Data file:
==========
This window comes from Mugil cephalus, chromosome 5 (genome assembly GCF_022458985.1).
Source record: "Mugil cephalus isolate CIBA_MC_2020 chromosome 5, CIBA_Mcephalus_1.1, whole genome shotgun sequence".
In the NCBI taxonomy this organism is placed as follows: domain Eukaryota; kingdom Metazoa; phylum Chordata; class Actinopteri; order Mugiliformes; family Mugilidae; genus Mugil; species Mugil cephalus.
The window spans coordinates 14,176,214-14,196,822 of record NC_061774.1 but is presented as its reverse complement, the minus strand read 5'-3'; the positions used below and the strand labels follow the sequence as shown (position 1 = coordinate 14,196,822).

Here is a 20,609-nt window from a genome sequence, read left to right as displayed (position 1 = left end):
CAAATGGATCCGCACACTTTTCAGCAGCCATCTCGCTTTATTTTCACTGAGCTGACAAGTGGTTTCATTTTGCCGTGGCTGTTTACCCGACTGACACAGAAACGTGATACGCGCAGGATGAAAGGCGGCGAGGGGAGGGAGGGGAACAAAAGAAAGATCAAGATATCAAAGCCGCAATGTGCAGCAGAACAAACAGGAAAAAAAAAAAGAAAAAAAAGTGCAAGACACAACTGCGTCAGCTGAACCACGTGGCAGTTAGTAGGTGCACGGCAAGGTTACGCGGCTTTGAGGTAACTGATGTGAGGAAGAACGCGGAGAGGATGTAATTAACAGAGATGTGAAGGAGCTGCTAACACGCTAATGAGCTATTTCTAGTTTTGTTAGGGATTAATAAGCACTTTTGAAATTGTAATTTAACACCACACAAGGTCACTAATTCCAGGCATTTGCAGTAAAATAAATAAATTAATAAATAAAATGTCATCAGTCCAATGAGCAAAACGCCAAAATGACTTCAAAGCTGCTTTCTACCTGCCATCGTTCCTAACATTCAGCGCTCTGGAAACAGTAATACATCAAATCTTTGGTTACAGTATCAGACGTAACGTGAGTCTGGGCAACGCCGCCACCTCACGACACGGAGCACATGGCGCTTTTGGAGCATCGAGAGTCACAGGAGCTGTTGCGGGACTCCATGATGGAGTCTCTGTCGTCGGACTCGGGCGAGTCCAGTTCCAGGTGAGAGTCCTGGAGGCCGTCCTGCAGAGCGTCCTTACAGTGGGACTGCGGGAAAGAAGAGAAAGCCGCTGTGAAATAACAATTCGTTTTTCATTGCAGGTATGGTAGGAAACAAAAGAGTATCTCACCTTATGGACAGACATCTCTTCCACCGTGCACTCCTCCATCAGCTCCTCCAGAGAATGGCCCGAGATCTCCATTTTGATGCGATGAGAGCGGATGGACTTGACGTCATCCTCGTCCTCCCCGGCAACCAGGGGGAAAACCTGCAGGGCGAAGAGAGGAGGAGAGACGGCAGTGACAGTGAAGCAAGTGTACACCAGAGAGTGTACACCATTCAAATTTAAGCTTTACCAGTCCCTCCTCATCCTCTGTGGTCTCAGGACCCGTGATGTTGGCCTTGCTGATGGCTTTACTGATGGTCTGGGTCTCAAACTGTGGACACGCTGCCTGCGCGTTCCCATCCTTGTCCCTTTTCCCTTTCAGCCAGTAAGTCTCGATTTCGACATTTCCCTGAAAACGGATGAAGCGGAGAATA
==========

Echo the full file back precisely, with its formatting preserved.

This window comes from Mugil cephalus, chromosome 5 (genome assembly GCF_022458985.1).
Source record: "Mugil cephalus isolate CIBA_MC_2020 chromosome 5, CIBA_Mcephalus_1.1, whole genome shotgun sequence".
In the NCBI taxonomy this organism is placed as follows: domain Eukaryota; kingdom Metazoa; phylum Chordata; class Actinopteri; order Mugiliformes; family Mugilidae; genus Mugil; species Mugil cephalus.
The window spans coordinates 14,176,214-14,196,822 of record NC_061774.1 but is presented as its reverse complement, the minus strand read 5'-3'; the positions used below and the strand labels follow the sequence as shown (position 1 = coordinate 14,196,822).

Here is a 20,609-nt window from a genome sequence, read left to right as displayed (position 1 = left end):
CAAATGGATCCGCACACTTTTCAGCAGCCATCTCGCTTTATTTTCACTGAGCTGACAAGTGGTTTCATTTTGCCGTGGCTGTTTACCCGACTGACACAGAAACGTGATACGCGCAGGATGAAAGGCGGCGAGGGGAGGGAGGGGAACAAAAGAAAGATCAAGATATCAAAGCCGCAATGTGCAGCAGAACAAACAGGAAAAAAAAAAAGAAAAAAAAGTGCAAGACACAACTGCGTCAGCTGAACCACGTGGCAGTTAGTAGGTGCACGGCAAGGTTACGCGGCTTTGAGGTAACTGATGTGAGGAAGAACGCGGAGAGGATGTAATTAACAGAGATGTGAAGGAGCTGCTAACACGCTAATGAGCTATTTCTAGTTTTGTTAGGGATTAATAAGCACTTTTGAAATTGTAATTTAACACCACACAAGGTCACTAATTCCAGGCATTTGCAGTAAAATAAATAAATTAATAAATAAAATGTCATCAGTCCAATGAGCAAAACGCCAAAATGACTTCAAAGCTGCTTTCTACCTGCCATCGTTCCTAACATTCAGCGCTCTGGAAACAGTAATACATCAAATCTTTGGTTACAGTATCAGACGTAACGTGAGTCTGGGCAACGCCGCCACCTCACGACACGGAGCACATGGCGCTTTTGGAGCATCGAGAGTCACAGGAGCTGTTGCGGGACTCCATGATGGAGTCTCTGTCGTCGGACTCGGGCGAGTCCAGTTCCAGGTGAGAGTCCTGGAGGCCGTCCTGCAGAGCGTCCTTACAGTGGGACTGCGGGAAAGAAGAGAAAGCCGCTGTGAAATAACAATTCGTTTTTCATTGCAGGTATGGTAGGAAACAAAAGAGTATCTCACCTTATGGACAGACATCTCTTCCACCGTGCACTCCTCCATCAGCTCCTCCAGAGAATGGCCCGAGATCTCCATTTTGATGCGATGAGAGCGGATGGACTTGACGTCATCCTCGTCCTCCCCGGCAACCAGGGGGAAAACCTGCAGGGCGAAGAGAGGAGGAGAGACGGCAGTGACAGTGAAGCAAGTGTACACCAGAGAGTGTACACCATTCAAATTTAAGCTTTACCAGTCCCTCCTCATCCTCTGTGGTCTCAGGACCCGTGATGTTGGCCTTGCTGATGGCTTTACTGATGGTCTGGGTCTCAAACTGTGGACACGCTGCCTGCGCGTTCCCATCCTTGTCCCTTTTCCCTTTCAGCCAGTAAGTCTCGATTTCGACATTTCCCTGAAAACGGATGAAGCGGAGAATA